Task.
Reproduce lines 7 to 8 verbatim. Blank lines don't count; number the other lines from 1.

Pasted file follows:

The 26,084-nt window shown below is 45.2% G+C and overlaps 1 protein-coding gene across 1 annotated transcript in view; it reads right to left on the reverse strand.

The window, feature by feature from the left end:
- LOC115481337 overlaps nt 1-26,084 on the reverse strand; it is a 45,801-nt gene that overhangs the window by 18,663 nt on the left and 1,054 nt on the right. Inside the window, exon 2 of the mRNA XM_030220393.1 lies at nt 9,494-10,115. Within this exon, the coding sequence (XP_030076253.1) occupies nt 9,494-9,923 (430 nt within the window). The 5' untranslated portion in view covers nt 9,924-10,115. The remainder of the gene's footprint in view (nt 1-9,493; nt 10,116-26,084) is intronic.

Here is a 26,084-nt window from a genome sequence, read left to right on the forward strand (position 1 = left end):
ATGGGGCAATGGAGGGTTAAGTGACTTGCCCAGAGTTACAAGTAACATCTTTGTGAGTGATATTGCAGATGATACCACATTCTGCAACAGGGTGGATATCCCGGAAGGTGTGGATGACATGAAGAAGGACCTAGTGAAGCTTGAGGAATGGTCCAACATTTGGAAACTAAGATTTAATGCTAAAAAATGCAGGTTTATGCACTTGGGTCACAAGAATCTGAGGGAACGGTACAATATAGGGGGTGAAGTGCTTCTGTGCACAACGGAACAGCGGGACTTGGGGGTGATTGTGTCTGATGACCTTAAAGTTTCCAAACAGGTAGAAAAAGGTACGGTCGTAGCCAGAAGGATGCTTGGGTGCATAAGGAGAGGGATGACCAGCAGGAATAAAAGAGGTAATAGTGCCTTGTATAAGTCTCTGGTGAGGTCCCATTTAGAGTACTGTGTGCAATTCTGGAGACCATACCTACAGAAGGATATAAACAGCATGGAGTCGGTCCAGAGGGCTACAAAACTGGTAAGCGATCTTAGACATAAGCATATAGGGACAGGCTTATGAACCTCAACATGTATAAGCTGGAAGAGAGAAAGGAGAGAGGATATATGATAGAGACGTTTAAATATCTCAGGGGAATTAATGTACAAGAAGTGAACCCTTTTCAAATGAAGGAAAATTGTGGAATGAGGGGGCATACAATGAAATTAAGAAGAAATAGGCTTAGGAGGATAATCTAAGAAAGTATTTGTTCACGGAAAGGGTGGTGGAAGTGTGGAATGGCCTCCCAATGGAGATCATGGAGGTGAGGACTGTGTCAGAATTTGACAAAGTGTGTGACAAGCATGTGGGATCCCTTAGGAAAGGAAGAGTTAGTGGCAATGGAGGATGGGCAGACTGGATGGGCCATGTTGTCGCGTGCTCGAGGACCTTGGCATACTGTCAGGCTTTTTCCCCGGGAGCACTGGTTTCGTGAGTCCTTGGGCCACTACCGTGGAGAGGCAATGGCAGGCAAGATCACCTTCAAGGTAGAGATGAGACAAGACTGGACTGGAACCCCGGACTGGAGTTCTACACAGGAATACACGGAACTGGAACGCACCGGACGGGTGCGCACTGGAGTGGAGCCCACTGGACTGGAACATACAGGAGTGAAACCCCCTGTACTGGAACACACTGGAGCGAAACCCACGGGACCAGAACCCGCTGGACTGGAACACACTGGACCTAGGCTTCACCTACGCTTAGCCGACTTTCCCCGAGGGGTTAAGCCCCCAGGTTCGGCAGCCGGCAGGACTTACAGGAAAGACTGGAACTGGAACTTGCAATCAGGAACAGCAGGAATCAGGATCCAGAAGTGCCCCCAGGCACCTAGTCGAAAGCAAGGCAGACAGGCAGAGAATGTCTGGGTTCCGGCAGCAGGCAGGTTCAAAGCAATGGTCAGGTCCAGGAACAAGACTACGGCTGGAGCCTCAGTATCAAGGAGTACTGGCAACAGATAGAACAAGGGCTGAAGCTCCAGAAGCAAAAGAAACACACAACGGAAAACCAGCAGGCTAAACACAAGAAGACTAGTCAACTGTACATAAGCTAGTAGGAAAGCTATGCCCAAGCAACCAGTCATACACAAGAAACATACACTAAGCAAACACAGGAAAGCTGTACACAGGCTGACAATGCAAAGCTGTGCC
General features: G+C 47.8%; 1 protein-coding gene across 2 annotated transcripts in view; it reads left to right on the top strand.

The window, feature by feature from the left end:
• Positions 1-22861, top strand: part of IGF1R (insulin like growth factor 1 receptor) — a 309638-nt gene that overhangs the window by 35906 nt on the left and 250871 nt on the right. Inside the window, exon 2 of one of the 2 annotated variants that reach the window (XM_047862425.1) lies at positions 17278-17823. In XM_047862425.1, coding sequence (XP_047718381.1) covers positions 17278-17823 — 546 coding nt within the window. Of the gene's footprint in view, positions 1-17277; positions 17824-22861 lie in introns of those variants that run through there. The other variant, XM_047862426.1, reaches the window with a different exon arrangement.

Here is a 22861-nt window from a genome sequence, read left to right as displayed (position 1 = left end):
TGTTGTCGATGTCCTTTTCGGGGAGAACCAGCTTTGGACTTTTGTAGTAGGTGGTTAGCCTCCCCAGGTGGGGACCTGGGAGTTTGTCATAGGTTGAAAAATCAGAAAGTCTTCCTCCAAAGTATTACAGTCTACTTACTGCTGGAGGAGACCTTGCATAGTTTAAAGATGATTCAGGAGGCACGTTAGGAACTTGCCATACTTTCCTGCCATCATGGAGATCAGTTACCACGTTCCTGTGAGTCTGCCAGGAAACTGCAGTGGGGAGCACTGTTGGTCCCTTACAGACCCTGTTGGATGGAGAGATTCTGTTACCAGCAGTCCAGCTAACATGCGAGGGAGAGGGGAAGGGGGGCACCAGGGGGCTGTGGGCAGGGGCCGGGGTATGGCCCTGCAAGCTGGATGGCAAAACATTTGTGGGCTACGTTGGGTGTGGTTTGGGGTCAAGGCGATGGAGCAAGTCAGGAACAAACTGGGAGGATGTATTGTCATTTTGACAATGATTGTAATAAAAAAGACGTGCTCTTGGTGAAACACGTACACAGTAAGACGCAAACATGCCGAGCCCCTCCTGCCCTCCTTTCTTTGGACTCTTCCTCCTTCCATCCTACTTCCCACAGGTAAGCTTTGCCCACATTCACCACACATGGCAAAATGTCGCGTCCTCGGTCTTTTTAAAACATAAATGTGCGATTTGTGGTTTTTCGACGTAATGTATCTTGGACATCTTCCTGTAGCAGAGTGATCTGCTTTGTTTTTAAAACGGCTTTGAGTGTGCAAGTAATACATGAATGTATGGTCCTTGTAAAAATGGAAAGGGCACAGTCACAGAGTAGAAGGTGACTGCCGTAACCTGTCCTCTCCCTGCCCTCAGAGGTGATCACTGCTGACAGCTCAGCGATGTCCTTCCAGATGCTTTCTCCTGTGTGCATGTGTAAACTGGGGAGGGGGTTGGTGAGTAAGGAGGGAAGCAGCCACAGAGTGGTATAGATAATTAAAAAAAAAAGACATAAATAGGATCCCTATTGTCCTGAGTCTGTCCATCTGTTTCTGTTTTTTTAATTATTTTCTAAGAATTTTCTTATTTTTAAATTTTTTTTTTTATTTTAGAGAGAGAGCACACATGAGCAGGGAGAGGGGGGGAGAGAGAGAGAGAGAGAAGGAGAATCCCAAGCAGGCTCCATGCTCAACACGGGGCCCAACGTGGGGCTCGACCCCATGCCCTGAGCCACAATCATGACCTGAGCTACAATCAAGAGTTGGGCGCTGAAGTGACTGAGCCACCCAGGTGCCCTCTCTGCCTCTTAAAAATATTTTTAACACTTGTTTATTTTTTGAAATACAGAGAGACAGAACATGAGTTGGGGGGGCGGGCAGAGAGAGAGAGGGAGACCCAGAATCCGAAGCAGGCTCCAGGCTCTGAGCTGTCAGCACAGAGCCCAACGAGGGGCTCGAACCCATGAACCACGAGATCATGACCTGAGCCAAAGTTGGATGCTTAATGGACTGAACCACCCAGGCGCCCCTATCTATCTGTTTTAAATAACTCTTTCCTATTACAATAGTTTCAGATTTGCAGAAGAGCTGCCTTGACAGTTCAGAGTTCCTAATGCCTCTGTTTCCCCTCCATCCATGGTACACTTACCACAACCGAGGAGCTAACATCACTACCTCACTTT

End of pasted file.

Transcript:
The window, feature by feature from the left end:
• Positions 1-22861, top strand: part of IGF1R (insulin like growth factor 1 receptor) — a 309638-nt gene that overhangs the window by 35906 nt on the left and 250871 nt on the right. Inside the window, exon 2 of one of the 2 annotated variants that reach the window (XM_047862425.1) lies at positions 17278-17823. In XM_047862425.1, coding sequence (XP_047718381.1) covers positions 17278-17823 — 546 coding nt within the window. Of the gene's footprint in view, positions 1-17277; positions 17824-22861 lie in introns of those variants that run through there. The other variant, XM_047862426.1, reaches the window with a different exon arrangement.